NIDA for Teens: The Science Behind Drug Abuse
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FRIEND: What's wrong with you?

YOU: (Sighing) Mario asked me out and I told him we could only be friends, but he kept texting me, and Karla saw a message and flipped out. I don't know why she even cares. It's not my fault he likes me. I'm so tired of her drama. It's giving me a huge headache.

FRIEND: Here, take these—my boyfriend gave them to me.

Vicodin can slow the heart rate and make it hard to breathe.

Later that day

YOU: (Groaning) I don't feel good...

NURSE: You don't look very good. Let's go sit down. I'm gonna take a listen real quick. Are you on any meds?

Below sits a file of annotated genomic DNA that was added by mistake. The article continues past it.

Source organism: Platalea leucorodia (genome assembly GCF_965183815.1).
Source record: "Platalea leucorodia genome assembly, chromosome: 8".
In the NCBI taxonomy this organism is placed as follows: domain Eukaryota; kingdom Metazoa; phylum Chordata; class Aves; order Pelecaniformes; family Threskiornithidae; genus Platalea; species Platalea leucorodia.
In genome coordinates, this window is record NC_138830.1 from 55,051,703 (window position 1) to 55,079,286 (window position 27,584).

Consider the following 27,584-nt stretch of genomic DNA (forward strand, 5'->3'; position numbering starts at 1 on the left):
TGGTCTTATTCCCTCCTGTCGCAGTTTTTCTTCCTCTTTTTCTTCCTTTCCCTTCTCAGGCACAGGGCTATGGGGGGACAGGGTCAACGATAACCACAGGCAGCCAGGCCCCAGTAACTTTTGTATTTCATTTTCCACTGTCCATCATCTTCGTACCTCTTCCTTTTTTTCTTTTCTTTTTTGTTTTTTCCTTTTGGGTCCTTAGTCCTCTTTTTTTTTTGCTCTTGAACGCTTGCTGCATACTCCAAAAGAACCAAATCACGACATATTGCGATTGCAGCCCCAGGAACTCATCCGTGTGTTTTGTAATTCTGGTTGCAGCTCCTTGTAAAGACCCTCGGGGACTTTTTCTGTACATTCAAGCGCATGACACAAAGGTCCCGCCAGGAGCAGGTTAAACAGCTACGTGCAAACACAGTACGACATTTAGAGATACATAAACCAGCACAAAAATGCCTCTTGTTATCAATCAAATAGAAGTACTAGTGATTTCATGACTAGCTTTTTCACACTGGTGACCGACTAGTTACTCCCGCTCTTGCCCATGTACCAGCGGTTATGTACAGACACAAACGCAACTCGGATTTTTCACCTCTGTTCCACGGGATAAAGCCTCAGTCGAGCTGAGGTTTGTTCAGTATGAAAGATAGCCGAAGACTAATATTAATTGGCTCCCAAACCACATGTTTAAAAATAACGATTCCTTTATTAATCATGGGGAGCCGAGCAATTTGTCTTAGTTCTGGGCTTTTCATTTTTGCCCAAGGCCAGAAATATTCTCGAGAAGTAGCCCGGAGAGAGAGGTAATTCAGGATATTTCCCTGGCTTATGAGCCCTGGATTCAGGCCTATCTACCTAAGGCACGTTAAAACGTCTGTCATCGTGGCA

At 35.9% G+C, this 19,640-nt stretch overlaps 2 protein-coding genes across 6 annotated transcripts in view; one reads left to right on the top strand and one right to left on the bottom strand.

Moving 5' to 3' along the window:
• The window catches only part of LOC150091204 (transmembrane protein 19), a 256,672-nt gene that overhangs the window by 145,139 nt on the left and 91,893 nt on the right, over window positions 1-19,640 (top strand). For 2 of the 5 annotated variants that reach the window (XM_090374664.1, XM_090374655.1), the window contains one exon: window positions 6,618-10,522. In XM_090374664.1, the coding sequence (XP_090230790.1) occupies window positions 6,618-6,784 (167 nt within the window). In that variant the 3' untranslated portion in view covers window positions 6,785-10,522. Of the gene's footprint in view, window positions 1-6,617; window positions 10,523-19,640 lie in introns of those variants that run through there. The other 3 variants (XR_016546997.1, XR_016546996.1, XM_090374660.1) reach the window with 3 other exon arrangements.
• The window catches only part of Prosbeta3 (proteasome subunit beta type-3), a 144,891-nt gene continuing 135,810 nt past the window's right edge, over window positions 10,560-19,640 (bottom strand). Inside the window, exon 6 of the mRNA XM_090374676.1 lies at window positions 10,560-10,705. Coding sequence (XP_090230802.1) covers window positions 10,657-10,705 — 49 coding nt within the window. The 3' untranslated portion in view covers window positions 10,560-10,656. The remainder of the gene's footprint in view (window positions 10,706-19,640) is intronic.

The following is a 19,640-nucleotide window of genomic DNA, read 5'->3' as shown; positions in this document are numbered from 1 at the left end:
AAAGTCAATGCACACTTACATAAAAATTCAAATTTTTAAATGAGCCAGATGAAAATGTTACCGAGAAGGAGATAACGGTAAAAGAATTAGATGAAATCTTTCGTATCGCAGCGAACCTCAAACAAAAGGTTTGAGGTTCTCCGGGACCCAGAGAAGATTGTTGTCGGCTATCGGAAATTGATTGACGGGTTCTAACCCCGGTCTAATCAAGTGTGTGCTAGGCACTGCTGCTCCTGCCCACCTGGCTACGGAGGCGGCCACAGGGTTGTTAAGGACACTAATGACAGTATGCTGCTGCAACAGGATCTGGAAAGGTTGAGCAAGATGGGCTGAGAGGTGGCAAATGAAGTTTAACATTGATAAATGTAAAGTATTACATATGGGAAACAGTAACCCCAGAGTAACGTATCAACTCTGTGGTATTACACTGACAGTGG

YOU: Um, well, a friend gave me some of her pills, and she said they were safe because a doctor prescribed them to her.

NURSE: No, that's not right. You sit right there while I make a phone call. (On the phone) Hi, yes, I need an ambulance here right away. I have a student who's taken some unprescribed medication If you could get here right away that'd be great, thank you.

NURSE: Okay, now listen, while the ambulance is coming, you need to know what you did is not safe. You cannot take prescriptions that are not prescribed to you from another student or a friend. So let's just wait until they get here, see what happens, and hopefully you'll be okay.

(Sirens)

ANNOUNCER: When you take medicine prescribed for you by your doctor and take it as directed, prescription drugs can help you. But, misusing or abusing prescription drugs is dangerous and you never know what the effects could be.